Ujah ban could be one of the bleakest moments in Olympic history

COMMENT: CJ Ujah’s suspension for doping violation a week after taking silver in the 4x100m relay could be one of the bleakest moments in Britain’s Olympic history if found guilty

  • Team GB star CJ Ujah has been provisionally suspended for a doping violation
  • The 27-year-old won silver in the 4x100m men’s relay alongside Zharnel Hughes, Nethaneel Mitchell-Blake and Richard Kilt at this summer’s Tokyo Games 
  • The Enfield-born athlete has been suspended pending an investigation
  • If found guilty it could be one of the darkest moments in Britain’s recent Olympics history 

After the shock and exhilaration of silver comes the shock and shame of a doping investigation.

It is quite astonishing that precisely one week after CJ Ujah launched the British 4x100m quartet on their way to second place in Tokyo, the same man might have sent them skidding on their faces back at home.

It ought to be stressed that an investigation into the 27-year-old is ongoing and nothing has been concluded, with no guilt or wrongdoing proved. 

Tokyo medalist CJ Ujah has provisionally been suspended for an alleged doping violation

Ujah, Zharnel Hughes, Richard Kilty and Nethaneel Mitchell-Blake took silver in the men’s 4x100m relay race

But, if the adverse analytical finding which was announced on Thursday escalates to a conviction, it will be one of the darkest moments in Britain’s recent Olympic history.

There has long been a sneering ignorance over here that doping is a temptation that exists only in other countries, but that has always been nonsense.

There could be an innocent explanation for the presence of Ostarine and S-23 in Ujah’s sample, and the investigation will determine if that is the case, but one can hope such an outcome is reached quickly and emphatically because that shiny silver medal is fading by the minute. 

Team GB narrowly lost out to Italy and will now be hoping that Ujah is found innocent 

It was won in the most dramatic circumstances, with a less-than-fancied team storming their way to the brink of gold.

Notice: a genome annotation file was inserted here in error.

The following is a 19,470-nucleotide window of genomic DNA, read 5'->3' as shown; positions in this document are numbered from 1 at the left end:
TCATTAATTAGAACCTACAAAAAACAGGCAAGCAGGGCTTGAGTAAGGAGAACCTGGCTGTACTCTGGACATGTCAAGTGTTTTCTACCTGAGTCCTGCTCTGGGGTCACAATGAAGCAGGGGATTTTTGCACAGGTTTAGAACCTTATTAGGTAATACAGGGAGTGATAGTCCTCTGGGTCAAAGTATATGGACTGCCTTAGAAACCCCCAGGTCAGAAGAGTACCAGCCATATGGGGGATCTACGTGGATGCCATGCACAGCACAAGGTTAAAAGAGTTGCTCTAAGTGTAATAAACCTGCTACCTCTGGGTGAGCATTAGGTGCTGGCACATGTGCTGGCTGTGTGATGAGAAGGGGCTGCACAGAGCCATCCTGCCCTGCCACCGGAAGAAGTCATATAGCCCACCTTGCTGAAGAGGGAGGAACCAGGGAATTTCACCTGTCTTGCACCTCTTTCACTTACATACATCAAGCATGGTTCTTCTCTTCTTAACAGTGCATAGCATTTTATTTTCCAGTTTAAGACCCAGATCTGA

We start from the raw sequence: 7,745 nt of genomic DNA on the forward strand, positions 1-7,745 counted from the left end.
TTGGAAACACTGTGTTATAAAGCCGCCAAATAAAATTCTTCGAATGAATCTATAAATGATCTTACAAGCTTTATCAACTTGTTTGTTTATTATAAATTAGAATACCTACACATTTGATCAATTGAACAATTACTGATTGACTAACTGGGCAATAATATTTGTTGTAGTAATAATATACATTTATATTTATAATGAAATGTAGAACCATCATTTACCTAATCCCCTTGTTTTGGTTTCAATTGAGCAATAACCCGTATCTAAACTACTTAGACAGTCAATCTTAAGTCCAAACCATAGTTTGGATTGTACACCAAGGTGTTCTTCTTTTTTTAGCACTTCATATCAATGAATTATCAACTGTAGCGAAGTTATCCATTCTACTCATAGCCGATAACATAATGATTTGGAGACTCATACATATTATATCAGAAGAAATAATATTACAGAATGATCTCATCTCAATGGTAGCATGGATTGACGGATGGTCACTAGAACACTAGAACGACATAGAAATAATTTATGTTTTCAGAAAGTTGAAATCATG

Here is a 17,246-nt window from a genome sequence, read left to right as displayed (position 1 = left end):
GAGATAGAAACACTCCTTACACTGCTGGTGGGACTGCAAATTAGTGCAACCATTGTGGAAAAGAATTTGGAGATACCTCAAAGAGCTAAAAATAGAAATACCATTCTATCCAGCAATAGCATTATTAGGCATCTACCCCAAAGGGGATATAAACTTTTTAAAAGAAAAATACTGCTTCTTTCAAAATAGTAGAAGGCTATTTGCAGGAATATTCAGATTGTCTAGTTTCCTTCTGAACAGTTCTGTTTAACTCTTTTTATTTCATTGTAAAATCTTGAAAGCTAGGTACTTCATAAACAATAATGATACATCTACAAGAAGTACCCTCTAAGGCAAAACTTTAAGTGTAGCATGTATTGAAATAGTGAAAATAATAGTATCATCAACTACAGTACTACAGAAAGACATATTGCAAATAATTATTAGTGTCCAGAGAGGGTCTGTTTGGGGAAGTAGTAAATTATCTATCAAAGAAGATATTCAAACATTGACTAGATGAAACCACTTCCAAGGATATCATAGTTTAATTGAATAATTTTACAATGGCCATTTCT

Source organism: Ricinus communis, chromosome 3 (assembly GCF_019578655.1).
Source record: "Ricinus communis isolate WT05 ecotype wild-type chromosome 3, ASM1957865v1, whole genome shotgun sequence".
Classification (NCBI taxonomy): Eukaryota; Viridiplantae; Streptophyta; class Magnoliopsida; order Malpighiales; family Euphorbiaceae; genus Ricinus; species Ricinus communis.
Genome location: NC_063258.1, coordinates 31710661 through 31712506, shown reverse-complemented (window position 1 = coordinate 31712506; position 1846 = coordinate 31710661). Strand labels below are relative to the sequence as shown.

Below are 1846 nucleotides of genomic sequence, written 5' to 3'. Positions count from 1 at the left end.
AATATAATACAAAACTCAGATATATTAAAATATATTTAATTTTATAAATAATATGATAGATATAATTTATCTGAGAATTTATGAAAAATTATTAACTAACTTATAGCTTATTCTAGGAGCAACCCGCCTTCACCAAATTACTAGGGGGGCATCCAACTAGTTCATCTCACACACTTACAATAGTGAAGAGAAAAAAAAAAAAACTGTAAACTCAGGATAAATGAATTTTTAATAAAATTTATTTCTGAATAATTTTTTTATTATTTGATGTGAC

It was only on the line that they were beaten by Italy, who won by 0.01sec, prompting Britain’s Richard Kilty to say: ‘Forget the Roman Empire, Nero, all that nonsense. This is as big as it gets for them. They’d better soak it in. We’re better than them and we’ll beat them next year.’

A penny for Kilty’s thoughts right now as he processes his team-mate’s situation. Likewise Zharnel Hughes and Nethaneel Mitchell-Blake. They had all collected the prize of a lifetime and now a fight of law and science will commence to keep it.

What is S-23? 

It is a ‘receptor modulator’ which can stimulate new muscle and bone tissues by mimicking testosterone. It can only be bought as a research chemical. It…

  • Increases lean muscle
  • Increases strength, stamina and endurance
  • Decreases body fat
  • Prevents muscle-wasting and reduces recovery time
  • Increases bone strength 

1. Only one Briton has been stripped of an Olympic medal — Alain Baxter, who won bronze at the 2002 Winter Olympics in alpine skiing (men’s slalom). His sample contained traces of methamphetamine. 

Although it is a banned substance, it has no performance-enhancing properties, and Baxter claimed — and proved — the source was a Vicks inhaler. His ban was overturned but his medal was not returned.

50. Of the 149 medals that have been stripped, 50 have been from athletes and 50 from weightlifters, with 13 from wrestlers.


1. Russia Gold-12, Silver-20, Bronze-11, Total-43 

2.Ukraine Gold-2, Silver-4, Bronze-5, Total-11

3. Belarus Gold-2, Silver-3, Bronze-6, Total-11

4. Kazakhstan Gold-5, Silver-2, Bronze-2, Total-9

5. USA Gold-5, Silver-1, Bronze-2, Total-8

31. Team GB Gold-0, Silver-0, Bronze-1, Total-1


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